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Expecting the unexpected, being an expedition doctor by Dr Alex Rowe

26 September 2016

Expecting the unexpected, writes WEM Medical Director Dr Alex RoweExtreme Medicine

In life one thing is certain you will encounter situations that you could not anticipate no matter how much you plan.  In expedition medicine one of the challenges is dealing with these when away from the security of a well staffed and secure environment, in fact you could say that meeting these challenges is part of what makes it so interesting.

Imagine you are travelling with an expedition group as their doctor. You are travelling to Nepal to undertake a Himalayan high altitude trek everything is planned meticulously. You’ve undertaken medical kit sourcing, researched the local area and formulated evacuation plans, revised management of high altitude conditions, spoken to local guides and are happy that you have all the emergency communications systems you need.

You are driving along the mountain pass and there is a sudden, loud bang and the coach in front of yours swerves, breaking through a rickety crash barrier, careering down the bank into a small river where the coach rolls onto its side. The inside of the coach is chaos with debris everywhere and you can hear the screams as you survey the scene. You also know the nearest hospital is three hours’ drive away.

Your mind switches into processing mode to analyse this chaotic scene, formulate a plan, delegate then get on with the job- it’s what we’ve always done and somehow our minds find a powerful focus in the most dramatic situations. Key to this is organising the response to achieve the best outcome for the most people.  Decision making is at the core of how we practice medicine and we base these decisions on previous experience, prior learning, teams we have worked with, great leaders and a certain X factor originating from common sense and lateral thinking.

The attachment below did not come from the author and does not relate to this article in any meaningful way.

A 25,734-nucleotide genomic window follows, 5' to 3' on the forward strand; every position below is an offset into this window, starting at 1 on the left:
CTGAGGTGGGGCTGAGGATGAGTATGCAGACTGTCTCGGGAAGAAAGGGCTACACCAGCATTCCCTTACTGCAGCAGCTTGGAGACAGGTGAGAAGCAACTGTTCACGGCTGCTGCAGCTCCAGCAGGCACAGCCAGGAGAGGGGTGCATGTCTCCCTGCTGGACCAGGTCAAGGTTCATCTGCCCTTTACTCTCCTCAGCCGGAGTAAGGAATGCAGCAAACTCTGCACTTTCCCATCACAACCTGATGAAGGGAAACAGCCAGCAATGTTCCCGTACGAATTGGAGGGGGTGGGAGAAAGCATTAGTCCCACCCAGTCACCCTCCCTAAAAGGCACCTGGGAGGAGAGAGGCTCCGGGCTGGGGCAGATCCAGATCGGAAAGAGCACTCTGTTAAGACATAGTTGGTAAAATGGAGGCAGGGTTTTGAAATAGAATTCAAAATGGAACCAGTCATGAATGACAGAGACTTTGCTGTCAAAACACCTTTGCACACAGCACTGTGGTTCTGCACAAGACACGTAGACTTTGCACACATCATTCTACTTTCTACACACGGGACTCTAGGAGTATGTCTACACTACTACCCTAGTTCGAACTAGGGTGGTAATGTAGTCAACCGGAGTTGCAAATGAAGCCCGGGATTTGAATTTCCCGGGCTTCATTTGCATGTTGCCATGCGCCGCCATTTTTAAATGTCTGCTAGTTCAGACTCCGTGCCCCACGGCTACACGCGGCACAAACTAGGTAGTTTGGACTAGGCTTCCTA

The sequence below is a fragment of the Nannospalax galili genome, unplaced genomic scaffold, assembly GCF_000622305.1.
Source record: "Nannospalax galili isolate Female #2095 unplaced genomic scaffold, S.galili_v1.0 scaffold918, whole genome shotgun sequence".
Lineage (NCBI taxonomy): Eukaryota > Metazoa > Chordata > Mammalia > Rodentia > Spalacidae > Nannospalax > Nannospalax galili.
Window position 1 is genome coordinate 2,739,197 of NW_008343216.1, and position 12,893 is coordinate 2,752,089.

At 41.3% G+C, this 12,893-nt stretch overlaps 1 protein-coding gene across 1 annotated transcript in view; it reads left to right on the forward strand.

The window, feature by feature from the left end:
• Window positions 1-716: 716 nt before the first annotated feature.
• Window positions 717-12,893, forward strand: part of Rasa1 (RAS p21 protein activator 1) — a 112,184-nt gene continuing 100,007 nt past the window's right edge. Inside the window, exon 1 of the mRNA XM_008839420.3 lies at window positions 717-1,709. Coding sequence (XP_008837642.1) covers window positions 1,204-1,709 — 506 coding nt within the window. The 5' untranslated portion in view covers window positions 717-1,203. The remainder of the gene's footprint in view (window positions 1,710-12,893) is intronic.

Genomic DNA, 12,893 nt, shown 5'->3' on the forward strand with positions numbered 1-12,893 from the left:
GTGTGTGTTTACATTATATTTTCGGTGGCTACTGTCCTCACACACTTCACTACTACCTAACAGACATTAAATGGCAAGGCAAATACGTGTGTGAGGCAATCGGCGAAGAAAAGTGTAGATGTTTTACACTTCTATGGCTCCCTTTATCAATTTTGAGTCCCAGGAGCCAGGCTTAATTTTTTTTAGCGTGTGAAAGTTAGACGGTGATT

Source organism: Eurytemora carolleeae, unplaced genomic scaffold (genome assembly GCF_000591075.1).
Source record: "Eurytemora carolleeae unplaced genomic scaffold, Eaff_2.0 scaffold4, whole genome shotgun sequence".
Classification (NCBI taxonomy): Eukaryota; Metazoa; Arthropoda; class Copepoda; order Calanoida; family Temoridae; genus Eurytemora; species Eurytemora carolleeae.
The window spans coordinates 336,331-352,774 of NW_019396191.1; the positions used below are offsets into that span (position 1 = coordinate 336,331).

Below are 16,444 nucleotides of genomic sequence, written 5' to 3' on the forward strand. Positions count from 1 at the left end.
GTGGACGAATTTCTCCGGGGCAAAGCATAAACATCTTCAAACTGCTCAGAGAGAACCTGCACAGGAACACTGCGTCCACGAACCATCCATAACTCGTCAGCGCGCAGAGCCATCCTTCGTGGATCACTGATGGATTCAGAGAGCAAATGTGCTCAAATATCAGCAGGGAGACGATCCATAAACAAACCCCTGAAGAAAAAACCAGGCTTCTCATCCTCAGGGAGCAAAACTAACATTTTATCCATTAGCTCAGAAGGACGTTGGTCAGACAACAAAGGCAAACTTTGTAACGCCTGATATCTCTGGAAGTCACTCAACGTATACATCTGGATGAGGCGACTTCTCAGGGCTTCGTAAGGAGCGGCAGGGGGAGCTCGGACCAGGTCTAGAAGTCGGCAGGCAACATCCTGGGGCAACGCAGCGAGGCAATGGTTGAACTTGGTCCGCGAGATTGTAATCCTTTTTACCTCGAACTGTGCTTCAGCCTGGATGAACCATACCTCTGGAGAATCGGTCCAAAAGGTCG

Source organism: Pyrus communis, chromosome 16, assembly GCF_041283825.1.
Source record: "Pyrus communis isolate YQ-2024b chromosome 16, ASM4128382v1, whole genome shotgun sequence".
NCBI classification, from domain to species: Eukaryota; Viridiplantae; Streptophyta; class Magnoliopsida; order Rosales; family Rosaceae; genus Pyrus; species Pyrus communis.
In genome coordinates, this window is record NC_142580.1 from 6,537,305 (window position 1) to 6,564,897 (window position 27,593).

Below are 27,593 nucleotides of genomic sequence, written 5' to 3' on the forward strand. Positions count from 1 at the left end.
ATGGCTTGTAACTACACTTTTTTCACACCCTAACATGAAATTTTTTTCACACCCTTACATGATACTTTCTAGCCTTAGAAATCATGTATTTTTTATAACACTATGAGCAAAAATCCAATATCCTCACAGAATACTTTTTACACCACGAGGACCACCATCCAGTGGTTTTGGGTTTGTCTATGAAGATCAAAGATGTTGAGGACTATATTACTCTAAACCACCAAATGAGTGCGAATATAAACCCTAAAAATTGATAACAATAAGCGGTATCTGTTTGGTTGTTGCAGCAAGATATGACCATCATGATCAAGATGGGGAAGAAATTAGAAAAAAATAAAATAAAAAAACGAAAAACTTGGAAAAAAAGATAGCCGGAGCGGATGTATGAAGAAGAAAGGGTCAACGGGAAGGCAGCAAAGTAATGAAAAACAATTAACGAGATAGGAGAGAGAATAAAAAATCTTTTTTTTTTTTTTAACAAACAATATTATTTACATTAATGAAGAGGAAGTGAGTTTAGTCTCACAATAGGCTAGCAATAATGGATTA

Another aspect of medical training is the emphasis on the role of the team and in general most doctors are capable of functioning as valuable team members because we are taught the importance of listening, empathy and compassion when we are looking after our patients and how to treat them as human beings, rather than just numbers with problems and solutions. As our medical personalities evolve, our human personalities are also shaped.

I started my medical career in anaesthetics and emergency medicine before going into general practice and the longer I practice medicine, the more I understand the importance of communication and consultation skills. I also work as a pre hospital care doctor where empathy, compassion and communication has never been more important as we manage major trauma. We are taught that we can even ease pain purely with compassion, kindness and talking to our patient. Drugs help of course!

So how does this fit into Expedition and Extreme Medicine? Groups of people are fascinating to watch and interact with. Put those people into more challenging environments and out of their comfort zones, and suddenly true colours are revealed as the sub conscious primitive brain takes over and starts to govern what is shown to the outside world. As an expedition medic, we are in the same challenging environment, yet how do we control ourselves when we are undertaking the same challenges as the people involved, then switching into doctor mode when we are as tired, hungry and possibly as scared as the rest of the group.  Conventional medical training can give us the foundation to operate in this challenging environment.

I have been working with a great team developing the Human Factors Module for the Extreme Medicine Post Graduate Programme. Human factors are what allow us to perform and do our job when others are struggling. Self-awareness, situational awareness and group awareness allow us to process the global picture when groups are under pressure, and should enable us to stand back from the scene and make functional and rational decisions. We are not alone though and it is a skill to recognise and utilise the group members who can work with us. Task and environment specific skills such as management of altitude illness will always be vital, however it’s the softer skills that help us stand out, perform as accepted leaders and take control when stuff starts hitting the fan.

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